Congress Must Act Now on Solid Energy Policy
Now, more than ever, the country needs a solid energy policy. With gasoline, heating oil and natural gas prices at all-time highs, and crude oil supplies more precarious than ever, we must act now on sensible and balanced legislation. Some predict that Republican leaders will merely seek to pass the unpassed portions of its previous failed bills, relying upon a slight Republican gain in the Senate. But the success of an energy bill will hinge upon the answer to the following questions.
Will Congress focus on common-sense consensus provisions, or hold them hostage to more controversial measures? The poster child for this matter is the electric reliability provision in the bill. The blackout of 2003 was the biggest threat to homeland security since the Sept. 11, 2001, terrorist attacks, throwing 50 million people into darkness, and leaving many without drinking water for days. Following the blackout, a joint U.S.-Canada task force called on Congress to enact mandatory reliability standards. That provision has strong bipartisan support.
Rather than heeding the calls of Democrats to pass the reliability provision quickly and separately, Republican leaders held it hostage to gain votes for the rest of the bill. As a result we continue to be vulnerable to blackouts.
Will the bill respond to the post-Enron world? When the first version of the bill was introduced, electricity prices were soaring on the West Coast and there was a debate over the cause. Was it merely a lack of generating capacity and transmission lines, or was market manipulation also a cause? We now know the answer. Everyone from the Federal Energy Regulatory Commission to the Justice Department to the companies’ own tapes show that market manipulation was involved.
Yet the bill ignores the lessons of Enron. Democrats responded with proposed legislation to arm FERC with tough anti-fraud authorities and the ability to compensate consumers. Amazingly, the energy bill repeals the Public Utility Holding Company Act, the law which prevented Enron from spreading its fraud across the country by buying up utilities.
How will the bill deal with $50 per barrel crude oil prices and $2 gasoline? When the bill was first introduced, crude oil was barely over $20 per barrel. The sponsors of the bill believed that costly tax breaks and royalty relief were necessary to stimulate production and protect consumers.
Now crude oil prices are hovering around the $50 mark. Are more financial incentives necessary? Meanwhile, an analysis of the energy bill performed by the Energy Department of found that the bill would raise gasoline prices by 3 to 8 cents in many parts of the country. Will Congress pay attention to this analysis?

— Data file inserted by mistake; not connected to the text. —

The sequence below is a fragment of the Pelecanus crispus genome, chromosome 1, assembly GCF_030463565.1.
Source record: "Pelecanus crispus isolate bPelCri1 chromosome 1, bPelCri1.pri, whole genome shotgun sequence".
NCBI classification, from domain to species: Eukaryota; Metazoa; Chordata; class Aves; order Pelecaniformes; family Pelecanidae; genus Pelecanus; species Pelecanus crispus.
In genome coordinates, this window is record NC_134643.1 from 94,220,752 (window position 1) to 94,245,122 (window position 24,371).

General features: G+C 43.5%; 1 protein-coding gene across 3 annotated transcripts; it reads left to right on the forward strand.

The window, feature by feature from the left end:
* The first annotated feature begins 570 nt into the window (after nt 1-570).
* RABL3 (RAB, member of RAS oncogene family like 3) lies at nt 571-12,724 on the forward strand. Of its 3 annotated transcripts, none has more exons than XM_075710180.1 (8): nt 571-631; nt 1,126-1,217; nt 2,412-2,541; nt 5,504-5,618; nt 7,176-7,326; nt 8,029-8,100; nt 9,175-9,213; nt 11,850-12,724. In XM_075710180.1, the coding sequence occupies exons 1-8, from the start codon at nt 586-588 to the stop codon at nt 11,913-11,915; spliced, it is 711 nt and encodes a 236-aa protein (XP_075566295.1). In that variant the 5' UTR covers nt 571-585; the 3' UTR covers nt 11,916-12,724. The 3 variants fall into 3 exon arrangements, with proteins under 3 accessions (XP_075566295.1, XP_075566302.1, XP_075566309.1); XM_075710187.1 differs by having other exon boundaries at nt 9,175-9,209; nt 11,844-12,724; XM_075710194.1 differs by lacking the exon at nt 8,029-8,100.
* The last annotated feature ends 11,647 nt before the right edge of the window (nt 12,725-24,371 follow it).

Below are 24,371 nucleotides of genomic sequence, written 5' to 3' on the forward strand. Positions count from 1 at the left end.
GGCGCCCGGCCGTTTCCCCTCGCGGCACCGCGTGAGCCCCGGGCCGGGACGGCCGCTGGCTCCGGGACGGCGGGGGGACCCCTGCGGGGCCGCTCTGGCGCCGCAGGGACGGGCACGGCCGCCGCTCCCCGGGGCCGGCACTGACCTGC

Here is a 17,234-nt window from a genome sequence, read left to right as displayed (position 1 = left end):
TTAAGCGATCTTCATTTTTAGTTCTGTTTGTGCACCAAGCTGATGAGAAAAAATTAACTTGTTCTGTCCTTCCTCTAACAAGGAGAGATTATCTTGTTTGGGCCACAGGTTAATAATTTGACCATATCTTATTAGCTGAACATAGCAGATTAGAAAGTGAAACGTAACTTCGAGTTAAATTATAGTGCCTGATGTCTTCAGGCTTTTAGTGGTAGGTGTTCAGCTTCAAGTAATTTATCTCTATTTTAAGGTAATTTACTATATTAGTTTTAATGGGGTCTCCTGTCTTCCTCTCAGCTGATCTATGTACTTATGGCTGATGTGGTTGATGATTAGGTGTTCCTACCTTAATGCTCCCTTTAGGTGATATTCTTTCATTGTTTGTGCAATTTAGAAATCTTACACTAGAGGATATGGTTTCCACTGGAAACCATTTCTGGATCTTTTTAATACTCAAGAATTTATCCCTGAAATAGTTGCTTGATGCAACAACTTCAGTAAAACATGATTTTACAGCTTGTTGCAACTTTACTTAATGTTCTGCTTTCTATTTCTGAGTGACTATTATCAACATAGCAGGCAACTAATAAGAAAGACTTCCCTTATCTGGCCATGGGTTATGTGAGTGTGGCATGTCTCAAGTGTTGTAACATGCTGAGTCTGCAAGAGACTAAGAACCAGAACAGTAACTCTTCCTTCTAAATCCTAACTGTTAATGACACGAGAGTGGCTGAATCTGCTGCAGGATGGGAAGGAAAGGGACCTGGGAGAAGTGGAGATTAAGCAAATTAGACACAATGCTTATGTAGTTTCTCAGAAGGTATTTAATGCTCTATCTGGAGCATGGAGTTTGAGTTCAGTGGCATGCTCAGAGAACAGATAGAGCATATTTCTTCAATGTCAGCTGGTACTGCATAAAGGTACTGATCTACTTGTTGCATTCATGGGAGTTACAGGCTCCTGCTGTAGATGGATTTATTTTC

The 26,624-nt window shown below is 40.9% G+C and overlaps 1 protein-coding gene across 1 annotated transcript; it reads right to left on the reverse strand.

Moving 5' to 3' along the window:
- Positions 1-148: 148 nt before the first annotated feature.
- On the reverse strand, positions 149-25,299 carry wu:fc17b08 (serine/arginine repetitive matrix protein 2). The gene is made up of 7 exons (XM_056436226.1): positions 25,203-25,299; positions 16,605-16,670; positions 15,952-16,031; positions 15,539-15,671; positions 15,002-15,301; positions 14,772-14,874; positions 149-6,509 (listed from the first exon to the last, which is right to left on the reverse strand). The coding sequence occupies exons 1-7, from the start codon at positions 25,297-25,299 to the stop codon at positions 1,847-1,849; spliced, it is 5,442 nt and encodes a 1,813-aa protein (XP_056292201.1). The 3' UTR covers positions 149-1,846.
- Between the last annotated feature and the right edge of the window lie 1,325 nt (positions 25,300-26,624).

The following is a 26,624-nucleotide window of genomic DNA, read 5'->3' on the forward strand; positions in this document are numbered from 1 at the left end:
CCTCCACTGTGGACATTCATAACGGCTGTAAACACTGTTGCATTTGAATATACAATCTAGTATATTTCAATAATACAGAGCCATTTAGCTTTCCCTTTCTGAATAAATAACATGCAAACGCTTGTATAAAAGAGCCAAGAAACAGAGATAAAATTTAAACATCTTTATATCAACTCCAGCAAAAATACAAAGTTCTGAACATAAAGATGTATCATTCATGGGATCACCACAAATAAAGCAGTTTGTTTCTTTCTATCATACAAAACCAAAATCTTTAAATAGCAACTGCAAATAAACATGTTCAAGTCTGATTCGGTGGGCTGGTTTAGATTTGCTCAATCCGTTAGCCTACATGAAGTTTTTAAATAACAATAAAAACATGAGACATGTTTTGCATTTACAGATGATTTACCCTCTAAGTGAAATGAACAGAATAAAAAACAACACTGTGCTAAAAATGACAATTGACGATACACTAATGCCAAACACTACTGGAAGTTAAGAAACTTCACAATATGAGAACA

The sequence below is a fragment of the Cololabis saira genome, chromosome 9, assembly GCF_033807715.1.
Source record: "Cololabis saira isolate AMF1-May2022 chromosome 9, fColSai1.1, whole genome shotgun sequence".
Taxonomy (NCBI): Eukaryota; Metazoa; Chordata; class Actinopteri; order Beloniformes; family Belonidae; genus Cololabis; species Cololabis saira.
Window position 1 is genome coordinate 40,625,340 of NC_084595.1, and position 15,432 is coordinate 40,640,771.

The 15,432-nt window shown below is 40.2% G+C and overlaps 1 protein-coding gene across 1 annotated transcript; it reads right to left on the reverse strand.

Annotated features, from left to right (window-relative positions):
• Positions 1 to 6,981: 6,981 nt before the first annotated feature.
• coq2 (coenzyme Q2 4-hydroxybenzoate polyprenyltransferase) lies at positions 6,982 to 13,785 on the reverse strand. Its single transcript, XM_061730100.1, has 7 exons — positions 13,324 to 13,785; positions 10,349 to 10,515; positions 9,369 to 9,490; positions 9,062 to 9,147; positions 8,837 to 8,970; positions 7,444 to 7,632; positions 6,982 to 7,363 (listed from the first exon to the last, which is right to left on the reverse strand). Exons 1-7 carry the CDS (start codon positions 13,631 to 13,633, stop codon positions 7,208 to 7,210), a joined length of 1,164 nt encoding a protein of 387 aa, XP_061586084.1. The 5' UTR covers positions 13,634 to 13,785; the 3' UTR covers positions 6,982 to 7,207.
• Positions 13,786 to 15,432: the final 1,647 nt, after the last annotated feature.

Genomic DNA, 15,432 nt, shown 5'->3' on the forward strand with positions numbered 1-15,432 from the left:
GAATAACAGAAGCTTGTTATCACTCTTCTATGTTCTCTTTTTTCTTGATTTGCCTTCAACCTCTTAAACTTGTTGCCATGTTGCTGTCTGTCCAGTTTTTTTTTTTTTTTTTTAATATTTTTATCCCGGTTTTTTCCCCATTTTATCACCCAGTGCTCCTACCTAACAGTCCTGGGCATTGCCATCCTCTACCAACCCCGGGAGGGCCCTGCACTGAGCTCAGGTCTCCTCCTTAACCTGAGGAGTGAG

Will the legislation recognize that a sound energy policy need not be an assault on the environment? The bill includes a provision which would give hydroelectric dam owners an unfair advantage in relicensing hearings at the expense of states, tribes, and environmental groups. The Bush administration has been trying to do the same administratively. These efforts, like the energy bill as a whole, have been roundly criticized in editorials across the country, but so far the Republican leadership has refused to consider a more balanced approach.
The bill makes a similar attack on drinking water. For example, a provision favoring Halliburton would tie the hands of the Environmental Protection Agency to regulate a process known as hydraulic fracturing, used to extract oil. While the process itself can be safe, there could be actions, such as the injection of fuel oil that could seep into water supplies, that clearly are not.
Will the legislation confront the reality of our deteriorating fiscal condition? When the energy bill was first introduced in 2001, the Bush administration had inherited a surplus over $200 billion. Since then, the surplus has turned into a deficit of over $400 billion. Will Republicans continue to insist on passing energy bills we can’t afford?
Does it make sense to pass legislation to lessen our dependence upon foreign oil when it is financed by borrowing from foreign lenders?
Will the Congress consider the bill under fair and open procedures?
The origins of the energy bill were found in the secret deliberations of the Cheney Energy Task Force of 2001. Once the Congress got a hold of the bill, things did not improve. It culminated in a conference last year that excluded all Democrats from the negotiations. A couple of days later the bill was put on the House floor where it passed, with few Members aware of its contents. But with more time, the Senate began to see the numerous special interest provisions thrown into the bill that had never been considered by either body, including a tax break for a strip mall that would house a Hooters bar.
In summary, the question for the next energy bill is will Congress re-evaluate its policies in light of new information and a changing world?
Or will it continue to seek votes for the remnants of an outdated bill?
Rep. John Dingell (D-Mich.) is the ranking member of the Energy and Commerce Committee.